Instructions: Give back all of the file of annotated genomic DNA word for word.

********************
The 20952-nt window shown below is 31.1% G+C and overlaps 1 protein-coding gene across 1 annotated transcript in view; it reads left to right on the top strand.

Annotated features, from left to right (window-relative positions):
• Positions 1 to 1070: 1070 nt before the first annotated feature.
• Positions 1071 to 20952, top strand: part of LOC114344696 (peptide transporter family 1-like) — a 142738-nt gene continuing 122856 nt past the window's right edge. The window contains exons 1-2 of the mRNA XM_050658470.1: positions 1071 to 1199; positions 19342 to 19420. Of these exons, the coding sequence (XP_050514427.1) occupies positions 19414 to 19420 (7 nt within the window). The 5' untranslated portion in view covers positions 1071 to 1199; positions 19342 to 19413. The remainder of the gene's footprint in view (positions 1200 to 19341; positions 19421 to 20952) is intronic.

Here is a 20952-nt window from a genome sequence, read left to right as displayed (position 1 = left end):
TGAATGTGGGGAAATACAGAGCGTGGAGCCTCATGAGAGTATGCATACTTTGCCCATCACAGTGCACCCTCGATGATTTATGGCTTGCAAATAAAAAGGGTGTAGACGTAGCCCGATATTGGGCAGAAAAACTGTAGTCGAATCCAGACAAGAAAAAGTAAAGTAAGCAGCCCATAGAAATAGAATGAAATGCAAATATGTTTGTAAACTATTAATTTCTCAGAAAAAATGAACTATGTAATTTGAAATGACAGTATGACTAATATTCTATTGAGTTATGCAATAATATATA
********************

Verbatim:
The 20952-nt window shown below is 31.1% G+C and overlaps 1 protein-coding gene across 1 annotated transcript in view; it reads left to right on the top strand.

Annotated features, from left to right (window-relative positions):
• Positions 1 to 1070: 1070 nt before the first annotated feature.
• Positions 1071 to 20952, top strand: part of LOC114344696 (peptide transporter family 1-like) — a 142738-nt gene continuing 122856 nt past the window's right edge. The window contains exons 1-2 of the mRNA XM_050658470.1: positions 1071 to 1199; positions 19342 to 19420. Of these exons, the coding sequence (XP_050514427.1) occupies positions 19414 to 19420 (7 nt within the window). The 5' untranslated portion in view covers positions 1071 to 1199; positions 19342 to 19413. The remainder of the gene's footprint in view (positions 1200 to 19341; positions 19421 to 20952) is intronic.

Here is a 20952-nt window from a genome sequence, read left to right as displayed (position 1 = left end):
TGAATGTGGGGAAATACAGAGCGTGGAGCCTCATGAGAGTATGCATACTTTGCCCATCACAGTGCACCCTCGATGATTTATGGCTTGCAAATAAAAAGGGTGTAGACGTAGCCCGATATTGGGCAGAAAAACTGTAGTCGAATCCAGACAAGAAAAAGTAAAGTAAGCAGCCCATAGAAATAGAATGAAATGCAAATATGTTTGTAAACTATTAATTTCTCAGAAAAAATGAACTATGTAATTTGAAATGACAGTATGACTAATATTCTATTGAGTTATGCAATAATATATA